My generation, seems to use a one toe in and a whole foot out approach when it comes to politics and although I used to be one of those people and still slightly am… I do think it’s important that we know and understand what is going on so that when it comes our turn to be leaders of this country we know what not to do ….
So, this morning when I read USA TODAY’s 66 Questions and Answers About The Government Shutdown, I thought I would share a few of the questions that I was scared to ask or asked anyway, to help everyone understand what the heck is going on.
I have never been huge on politics and have had to ask a million dumb questions since I moved to DC, so I know some of you have questions!
1. What causes a shutdown?
Under the Constitution, Congress must pass laws to spend money. If Congress can’t agree on a spending bill — or if, in the case of the Clinton-era shutdowns, the president vetoes it — the government does not have the legal authority to spend money.
2. What’s a continuing resolution?
Congress used to spend money by passing a budget first, then 12 separate appropriations bills. That process has broken down, and Congress uses a stopgap continuing resolution, or CR, that maintains spending at current levels for all or part of the year.
3. Why can’t Congress agree?
The Republican-controlled House has passed a spending bill that maintains spending levels but does not provide funding to implement the Affordable Care Act, or Obamacare. The Democratic Senate insists that the program be fully funded and that Congress pass what they call a “clean” CR
5. Why is this happening now?
The government runs on a fiscal year from Oct. 1 to Sept. 30. Shutdowns can happen at other times of the year when Congress passes a partial-year spending bill.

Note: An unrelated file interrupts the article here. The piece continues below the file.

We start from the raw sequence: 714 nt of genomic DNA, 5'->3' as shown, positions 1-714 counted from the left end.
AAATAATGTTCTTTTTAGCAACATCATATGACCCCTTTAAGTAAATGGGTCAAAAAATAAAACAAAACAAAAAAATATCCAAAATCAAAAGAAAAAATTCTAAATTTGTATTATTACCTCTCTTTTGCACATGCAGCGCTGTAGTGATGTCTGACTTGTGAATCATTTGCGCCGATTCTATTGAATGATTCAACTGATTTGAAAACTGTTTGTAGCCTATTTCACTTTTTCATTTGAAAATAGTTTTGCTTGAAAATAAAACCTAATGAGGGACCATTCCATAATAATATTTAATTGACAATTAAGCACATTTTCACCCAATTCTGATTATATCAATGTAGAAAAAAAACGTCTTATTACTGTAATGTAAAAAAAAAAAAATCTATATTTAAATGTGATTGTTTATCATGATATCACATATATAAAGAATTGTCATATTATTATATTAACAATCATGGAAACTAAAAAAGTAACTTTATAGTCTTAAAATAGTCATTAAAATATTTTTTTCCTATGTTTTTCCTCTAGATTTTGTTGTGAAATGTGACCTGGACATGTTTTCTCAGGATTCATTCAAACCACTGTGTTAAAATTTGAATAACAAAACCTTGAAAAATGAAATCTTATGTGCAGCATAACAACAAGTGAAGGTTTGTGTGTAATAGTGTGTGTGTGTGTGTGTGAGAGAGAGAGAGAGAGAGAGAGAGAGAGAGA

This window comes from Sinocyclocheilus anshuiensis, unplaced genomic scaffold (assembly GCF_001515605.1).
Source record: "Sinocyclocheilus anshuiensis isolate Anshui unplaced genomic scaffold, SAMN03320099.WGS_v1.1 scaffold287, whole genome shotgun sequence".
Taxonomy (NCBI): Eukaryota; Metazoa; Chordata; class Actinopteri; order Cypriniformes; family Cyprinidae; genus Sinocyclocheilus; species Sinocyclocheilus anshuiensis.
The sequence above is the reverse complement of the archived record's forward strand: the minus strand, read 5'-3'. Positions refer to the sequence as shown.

13. What’s the difference between a shutdown and a debt crisis?
In a shutdown, the government lacks the legal authority to spend money on non-essential services. In a debt crisis, the government is mandated to spend money — but doesn’t have the legal authority to borrow the money to spend it.
17. If the nation hits the debt limit, will government shut down?
That’s a big unknown question. The Treasury Department has said the most likely scenario is that it would delay payments, paying only those bills it can afford, using daily tax revenue.
32. Would a shutdown put the brakes on implementing the Affordable Care Act, or “Obamacare?”
No. The state-run exchanges for the uninsured would open as scheduled Tuesday. “The marketplaces will be open on Tuesday, no matter what, even if there is a government shutdown,” President Obama said Friday.
33. Why not?
Like Social Security or Medicaid, Obamacare is a permanent entitlement that isn’t subject to annual funding by Congress. “Many of the core parts of the health care law are funded through mandatory appropriations and wouldn’t be affected,” Gary Cohen, the Health and Human Services Department official overseeing the health care rollout, said last week.
52. Why do some federal employees continue to work during a shutdown?
The law — or at least, the Justice Department’s interpretation of it — contains exemptions for several classes of employees: The biggest exemption is for employees necessary to protect public health, safety or property. But property could include government data, ongoing research experiments or other intangibles. Political appointees are exempt because they cannot be placed on leave by law. Employees necessary for the president to carry out his constitutional responsibilities are exempt. Finally, employees whose salaries are paid from sources outside an annual spending bill can still get paid and report to work.
57. Would Congress continue to be paid during a shutdown?
Yes. The 27th Amendment to the Constitution, ratified in 1992, holds that “No law, varying the compensation for the services of the Senators and Representatives, shall take effect, until an election of representatives shall have intervened.” Intended to prevent Congress from voting itself a raise, it also protects members from a pay cut.
65. What effect would a shutdown have on the economy?
Economists say even a short shutdown — of three or four days — would begin to shave decimal points off economic growth. A sustained shutdown of three or four weeks “would do significant economic damage,” economist Mark Zandi told USA TODAY.
To read more of the questions USA Today offered, click here!
Don’t be scared to ask questions or read up on what is going on in the world around you. Life is bigger than the bubble we exist in and knowledge of what is going on outside of our world is more powerful than we think!